Bhang Corp. oversold THC and CBD levels, says new class action
Last summer we marveled over the mainstreaming of cannabis-derived products. The fact that Curaleaf, an online retailer of personal care products derived from cannabidiol (CBD), was locked in a branding and labeling dispute with the Food and Drug Administration (FDA) was a sign of the times: The cannabis industry had arrived, with its own quotidian regulatory concerns that might preoccupy any run-of-the-mill peddler of dietary supplements.
More confirmation has arrived, however. A new lawsuit against Nevada’s Bhang Corporation – a manufacturer of a wide variety of CBD-related products – drives the point home.
One of Bhang’s product lines comprises cannabis-infused chocolate bars that sound quite delicious (“rich dark chocolate studded with crunchy honey toffee and sprinkled with smoked sea salt”). The company also adds a contemporary artisanal flair: “The Dark Chocolate Bar was crafted by a master chocolatier with 25+ years of experience making gourmet dark chocolate for discriminating retail outlets…”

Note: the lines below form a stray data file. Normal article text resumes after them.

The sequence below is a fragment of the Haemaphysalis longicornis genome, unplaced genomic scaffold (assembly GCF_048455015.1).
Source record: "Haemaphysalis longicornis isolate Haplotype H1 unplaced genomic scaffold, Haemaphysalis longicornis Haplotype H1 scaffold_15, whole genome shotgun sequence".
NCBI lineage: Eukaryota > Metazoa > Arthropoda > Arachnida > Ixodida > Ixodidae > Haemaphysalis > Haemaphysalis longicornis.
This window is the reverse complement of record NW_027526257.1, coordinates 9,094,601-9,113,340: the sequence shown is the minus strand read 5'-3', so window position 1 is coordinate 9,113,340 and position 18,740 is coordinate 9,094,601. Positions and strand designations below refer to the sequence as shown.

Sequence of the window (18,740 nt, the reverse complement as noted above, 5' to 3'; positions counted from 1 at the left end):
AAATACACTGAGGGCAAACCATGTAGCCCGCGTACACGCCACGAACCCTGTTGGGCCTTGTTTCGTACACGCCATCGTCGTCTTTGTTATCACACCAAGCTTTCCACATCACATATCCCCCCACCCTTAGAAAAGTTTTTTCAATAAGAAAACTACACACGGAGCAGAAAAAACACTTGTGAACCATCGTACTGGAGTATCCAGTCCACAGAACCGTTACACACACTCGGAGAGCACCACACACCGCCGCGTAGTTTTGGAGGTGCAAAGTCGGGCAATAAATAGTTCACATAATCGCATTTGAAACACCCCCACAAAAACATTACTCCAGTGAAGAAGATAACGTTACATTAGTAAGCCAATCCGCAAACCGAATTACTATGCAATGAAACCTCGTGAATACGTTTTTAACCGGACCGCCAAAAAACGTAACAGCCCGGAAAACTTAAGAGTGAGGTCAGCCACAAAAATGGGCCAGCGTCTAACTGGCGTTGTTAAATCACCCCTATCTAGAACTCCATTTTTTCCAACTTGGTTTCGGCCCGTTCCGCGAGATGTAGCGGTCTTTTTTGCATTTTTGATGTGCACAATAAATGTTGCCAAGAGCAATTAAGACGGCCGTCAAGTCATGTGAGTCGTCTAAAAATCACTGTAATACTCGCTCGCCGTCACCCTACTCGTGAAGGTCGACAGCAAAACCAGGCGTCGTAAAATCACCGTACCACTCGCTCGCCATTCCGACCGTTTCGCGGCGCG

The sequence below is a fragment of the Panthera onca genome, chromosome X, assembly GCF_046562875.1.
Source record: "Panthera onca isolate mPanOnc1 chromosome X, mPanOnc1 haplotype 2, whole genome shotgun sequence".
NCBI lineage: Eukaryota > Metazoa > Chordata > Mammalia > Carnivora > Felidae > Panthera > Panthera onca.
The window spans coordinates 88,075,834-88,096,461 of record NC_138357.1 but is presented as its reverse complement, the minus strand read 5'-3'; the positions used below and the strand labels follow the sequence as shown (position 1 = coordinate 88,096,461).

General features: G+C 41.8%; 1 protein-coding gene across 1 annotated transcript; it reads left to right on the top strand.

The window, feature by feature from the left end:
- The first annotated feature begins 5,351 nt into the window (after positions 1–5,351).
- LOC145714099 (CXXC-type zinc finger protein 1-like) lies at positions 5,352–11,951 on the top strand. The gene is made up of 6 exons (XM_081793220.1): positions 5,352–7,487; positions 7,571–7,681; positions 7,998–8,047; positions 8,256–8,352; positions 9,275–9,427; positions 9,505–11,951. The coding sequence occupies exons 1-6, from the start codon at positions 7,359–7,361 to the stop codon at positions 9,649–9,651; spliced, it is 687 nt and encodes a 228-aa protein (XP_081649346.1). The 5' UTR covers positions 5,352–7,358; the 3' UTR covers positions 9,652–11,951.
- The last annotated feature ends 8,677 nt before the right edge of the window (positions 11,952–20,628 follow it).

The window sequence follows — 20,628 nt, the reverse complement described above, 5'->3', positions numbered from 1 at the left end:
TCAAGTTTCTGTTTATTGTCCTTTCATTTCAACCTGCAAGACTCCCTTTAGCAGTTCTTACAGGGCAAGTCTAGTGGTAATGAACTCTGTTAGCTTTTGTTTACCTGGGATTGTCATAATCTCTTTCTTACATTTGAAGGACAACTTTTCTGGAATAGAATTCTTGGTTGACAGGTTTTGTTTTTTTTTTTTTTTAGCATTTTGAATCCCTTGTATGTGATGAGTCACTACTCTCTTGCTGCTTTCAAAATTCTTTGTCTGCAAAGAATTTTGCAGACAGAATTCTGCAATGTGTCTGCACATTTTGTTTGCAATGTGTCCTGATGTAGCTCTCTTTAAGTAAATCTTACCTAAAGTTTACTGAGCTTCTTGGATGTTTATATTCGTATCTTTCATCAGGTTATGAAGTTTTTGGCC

But here’s the kicker: While Bhang got a warning letter from the FDA for making verboten advertising claims, the current suit is a class action that alleges that Bhang doesn’t contain enough tetrahydrocannabinol (THC) or CBD in its products.
If, like many of us, you grew up in an age of illegal, stigmatized pot, this dispute is just a little bit mind-blowing.
The suit, filed by Charles Ballard in the Central District of California in the waning days of 2019, alleges that Bhang peddled its chocolates based on “false statements, representations, and warranties.” “Defendants’ claims and representations regarding the Bhang Products’ supposed THC and/or CBD content are false and are likely to deceive the reasonable consumer,” the complaint reads, “in that the Bhang Products contain substantially less than the amount of THC and/or CBD represented by Defendants.”
Ballard and his proposed class seek redress for unfair, fraudulent business acts and false advertising under the California Business & Professions Code, along with breach of express and implied warranty, fraud, and negligent misrepresentation.